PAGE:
“The only person who will take care of the older person you will someday be – is the younger person you are now.” – Unknown
The most difficult question we normally receive when assisting our clients is: How much should I save towards my retirement? The honest answer is: It depends.
The uncertainty of this response is no help to millions of South Africans, who are not experts in finance and want to know what to do. It leads people to believe that saving for retirement is impossible and discourages them from making informed retirement planning decisions. Many employees are getting the wrong impression from their employers’ retirement plans; these often default employees into saving far too little. Saving for retirement requires self-control since most people would like to save more but lack the willpower. The obvious solution to these challenges is financial education.
Employer retirement savings plan
As employers switch from defined-benefit to defined-contribution plans, employees accept more responsibility for making decisions about how much to save. In a defined benefit fund the employer guarantees you a predetermined pension. In contrasts to that, in a defined contribution environment, your final pension depends on the performance of the underlying assets in your pension fund.
It is easy to save, especially if your employer is one of the many now automatically signing employees up for a retirement plan. Automatic retirement typically start out by setting aside 6 percent of employees’ income with the employer matching those contributions. However, that is way too little. Very few employers have a rate higher than 13 percent, so it is difficult to know what the upper limit is. A recent retirement survey suggests employees could accept saving rates as high as 12 percent.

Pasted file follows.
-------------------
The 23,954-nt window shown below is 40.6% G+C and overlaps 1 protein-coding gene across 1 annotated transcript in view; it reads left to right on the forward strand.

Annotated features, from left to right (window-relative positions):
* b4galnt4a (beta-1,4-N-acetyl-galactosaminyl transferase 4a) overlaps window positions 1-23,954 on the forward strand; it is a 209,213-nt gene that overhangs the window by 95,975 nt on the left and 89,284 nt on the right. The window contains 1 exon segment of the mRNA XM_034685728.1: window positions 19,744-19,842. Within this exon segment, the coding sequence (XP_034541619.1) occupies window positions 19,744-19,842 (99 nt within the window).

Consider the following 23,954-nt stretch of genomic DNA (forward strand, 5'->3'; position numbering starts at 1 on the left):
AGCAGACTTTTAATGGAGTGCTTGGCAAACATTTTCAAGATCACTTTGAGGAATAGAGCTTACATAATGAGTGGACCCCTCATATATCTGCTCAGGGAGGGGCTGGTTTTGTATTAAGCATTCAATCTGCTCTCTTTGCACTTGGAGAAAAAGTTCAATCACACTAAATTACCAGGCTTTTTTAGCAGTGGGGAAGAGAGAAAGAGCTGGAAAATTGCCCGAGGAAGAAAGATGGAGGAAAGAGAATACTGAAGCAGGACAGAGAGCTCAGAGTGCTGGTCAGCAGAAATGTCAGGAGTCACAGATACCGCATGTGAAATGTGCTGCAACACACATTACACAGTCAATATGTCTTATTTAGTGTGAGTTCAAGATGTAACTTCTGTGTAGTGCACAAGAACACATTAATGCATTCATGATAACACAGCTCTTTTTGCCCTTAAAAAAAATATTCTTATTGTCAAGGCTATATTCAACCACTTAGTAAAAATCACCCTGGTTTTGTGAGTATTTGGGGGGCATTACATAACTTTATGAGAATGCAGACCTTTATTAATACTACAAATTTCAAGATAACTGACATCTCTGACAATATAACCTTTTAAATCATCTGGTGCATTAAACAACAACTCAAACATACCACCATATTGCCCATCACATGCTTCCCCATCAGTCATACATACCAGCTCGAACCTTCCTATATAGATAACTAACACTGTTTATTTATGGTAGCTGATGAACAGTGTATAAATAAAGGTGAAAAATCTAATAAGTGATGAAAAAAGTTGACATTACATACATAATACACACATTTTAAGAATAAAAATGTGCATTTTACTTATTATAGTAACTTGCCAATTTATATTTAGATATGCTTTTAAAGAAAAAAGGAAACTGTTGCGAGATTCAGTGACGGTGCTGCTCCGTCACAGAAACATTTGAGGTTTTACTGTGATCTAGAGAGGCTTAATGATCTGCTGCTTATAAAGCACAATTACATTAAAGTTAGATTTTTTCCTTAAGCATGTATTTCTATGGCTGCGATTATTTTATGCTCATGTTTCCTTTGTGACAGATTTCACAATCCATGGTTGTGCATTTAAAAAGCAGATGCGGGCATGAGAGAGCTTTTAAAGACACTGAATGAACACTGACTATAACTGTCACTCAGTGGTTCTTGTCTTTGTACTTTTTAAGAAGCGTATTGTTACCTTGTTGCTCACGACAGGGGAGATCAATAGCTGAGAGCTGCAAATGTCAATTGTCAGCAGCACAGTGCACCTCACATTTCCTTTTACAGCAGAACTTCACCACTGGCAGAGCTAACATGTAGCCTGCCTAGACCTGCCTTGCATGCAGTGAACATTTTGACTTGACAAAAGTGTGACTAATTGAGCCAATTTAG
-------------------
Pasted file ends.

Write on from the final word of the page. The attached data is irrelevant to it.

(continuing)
A major problem with employer retirement plans is that the employees who participate at a very low level appear to be saving at less than the predicted life cycle savings rates. The life cycle savings rate assumes that individuals attempt to balance a lifetime stream of earnings with a lifetime pattern of consumption. Many employees are saving less than the life cycle rate for various reasons. That is because it is difficult to determine the appropriate savings rate, even for someone with finance training.
Save 13 to 15 percent of your salary
If you are looking for a basic rule of thumb, the absolute minimum is 13 percent. This guideline counts retirement contributions coming from both employees and employers. An employee saving 8 percent of her own money reaches the 13 percent goal if her company contributes 5 percent. However, contributing 13 percent to 15 percent in a retirement fund may be unrealistic for employees who have other pressing priorities. When you are young, those include paying down student debt and building up an emergency cash fund. When you are older, a key goal should be paying off your bond, because it makes retirement much less expensive.